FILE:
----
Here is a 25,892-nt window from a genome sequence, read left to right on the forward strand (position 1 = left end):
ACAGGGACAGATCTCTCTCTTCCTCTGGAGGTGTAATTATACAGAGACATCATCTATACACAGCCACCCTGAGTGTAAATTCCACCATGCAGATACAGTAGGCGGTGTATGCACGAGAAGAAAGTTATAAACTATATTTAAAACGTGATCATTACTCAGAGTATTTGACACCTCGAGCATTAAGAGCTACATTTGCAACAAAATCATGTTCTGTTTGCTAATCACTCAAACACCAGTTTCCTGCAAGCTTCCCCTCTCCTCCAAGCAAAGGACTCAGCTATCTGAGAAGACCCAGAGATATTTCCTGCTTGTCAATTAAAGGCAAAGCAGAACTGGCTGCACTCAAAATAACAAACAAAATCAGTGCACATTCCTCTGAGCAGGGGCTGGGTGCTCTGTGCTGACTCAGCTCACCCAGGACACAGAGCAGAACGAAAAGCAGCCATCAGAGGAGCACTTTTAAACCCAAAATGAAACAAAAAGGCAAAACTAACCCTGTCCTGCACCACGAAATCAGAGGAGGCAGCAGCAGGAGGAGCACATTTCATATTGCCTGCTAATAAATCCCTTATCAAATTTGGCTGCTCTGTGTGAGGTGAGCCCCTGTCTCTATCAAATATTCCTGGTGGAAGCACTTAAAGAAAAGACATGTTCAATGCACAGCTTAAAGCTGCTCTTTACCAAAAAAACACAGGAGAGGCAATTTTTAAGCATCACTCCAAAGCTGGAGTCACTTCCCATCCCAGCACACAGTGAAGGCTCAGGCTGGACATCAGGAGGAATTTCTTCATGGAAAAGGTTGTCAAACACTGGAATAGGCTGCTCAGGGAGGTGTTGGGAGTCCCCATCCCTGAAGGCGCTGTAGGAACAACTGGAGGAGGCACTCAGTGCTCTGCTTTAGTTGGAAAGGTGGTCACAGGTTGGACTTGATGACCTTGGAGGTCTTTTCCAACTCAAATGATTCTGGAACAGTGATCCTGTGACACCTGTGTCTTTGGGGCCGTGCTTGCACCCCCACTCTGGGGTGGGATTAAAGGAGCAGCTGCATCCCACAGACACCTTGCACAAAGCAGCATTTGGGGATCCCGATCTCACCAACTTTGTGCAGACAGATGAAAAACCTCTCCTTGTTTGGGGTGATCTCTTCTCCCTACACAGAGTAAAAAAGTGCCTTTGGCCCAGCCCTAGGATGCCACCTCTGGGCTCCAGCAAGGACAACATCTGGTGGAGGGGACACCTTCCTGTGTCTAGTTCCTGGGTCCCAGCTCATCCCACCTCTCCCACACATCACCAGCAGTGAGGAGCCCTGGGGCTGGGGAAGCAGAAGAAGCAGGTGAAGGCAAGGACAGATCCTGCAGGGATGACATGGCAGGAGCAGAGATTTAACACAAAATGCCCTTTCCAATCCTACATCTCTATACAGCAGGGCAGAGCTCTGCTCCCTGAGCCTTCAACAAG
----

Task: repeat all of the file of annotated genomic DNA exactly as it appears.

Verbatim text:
Here is a 25,892-nt window from a genome sequence, read left to right on the forward strand (position 1 = left end):
ACAGGGACAGATCTCTCTCTTCCTCTGGAGGTGTAATTATACAGAGACATCATCTATACACAGCCACCCTGAGTGTAAATTCCACCATGCAGATACAGTAGGCGGTGTATGCACGAGAAGAAAGTTATAAACTATATTTAAAACGTGATCATTACTCAGAGTATTTGACACCTCGAGCATTAAGAGCTACATTTGCAACAAAATCATGTTCTGTTTGCTAATCACTCAAACACCAGTTTCCTGCAAGCTTCCCCTCTCCTCCAAGCAAAGGACTCAGCTATCTGAGAAGACCCAGAGATATTTCCTGCTTGTCAATTAAAGGCAAAGCAGAACTGGCTGCACTCAAAATAACAAACAAAATCAGTGCACATTCCTCTGAGCAGGGGCTGGGTGCTCTGTGCTGACTCAGCTCACCCAGGACACAGAGCAGAACGAAAAGCAGCCATCAGAGGAGCACTTTTAAACCCAAAATGAAACAAAAAGGCAAAACTAACCCTGTCCTGCACCACGAAATCAGAGGAGGCAGCAGCAGGAGGAGCACATTTCATATTGCCTGCTAATAAATCCCTTATCAAATTTGGCTGCTCTGTGTGAGGTGAGCCCCTGTCTCTATCAAATATTCCTGGTGGAAGCACTTAAAGAAAAGACATGTTCAATGCACAGCTTAAAGCTGCTCTTTACCAAAAAAACACAGGAGAGGCAATTTTTAAGCATCACTCCAAAGCTGGAGTCACTTCCCATCCCAGCACACAGTGAAGGCTCAGGCTGGACATCAGGAGGAATTTCTTCATGGAAAAGGTTGTCAAACACTGGAATAGGCTGCTCAGGGAGGTGTTGGGAGTCCCCATCCCTGAAGGCGCTGTAGGAACAACTGGAGGAGGCACTCAGTGCTCTGCTTTAGTTGGAAAGGTGGTCACAGGTTGGACTTGATGACCTTGGAGGTCTTTTCCAACTCAAATGATTCTGGAACAGTGATCCTGTGACACCTGTGTCTTTGGGGCCGTGCTTGCACCCCCACTCTGGGGTGGGATTAAAGGAGCAGCTGCATCCCACAGACACCTTGCACAAAGCAGCATTTGGGGATCCCGATCTCACCAACTTTGTGCAGACAGATGAAAAACCTCTCCTTGTTTGGGGTGATCTCTTCTCCCTACACAGAGTAAAAAAGTGCCTTTGGCCCAGCCCTAGGATGCCACCTCTGGGCTCCAGCAAGGACAACATCTGGTGGAGGGGACACCTTCCTGTGTCTAGTTCCTGGGTCCCAGCTCATCCCACCTCTCCCACACATCACCAGCAGTGAGGAGCCCTGGGGCTGGGGAAGCAGAAGAAGCAGGTGAAGGCAAGGACAGATCCTGCAGGGATGACATGGCAGGAGCAGAGATTTAACACAAAATGCCCTTTCCAATCCTACATCTCTATACAGCAGGGCAGAGCTCTGCTCCCTGAGCCTTCAACAAG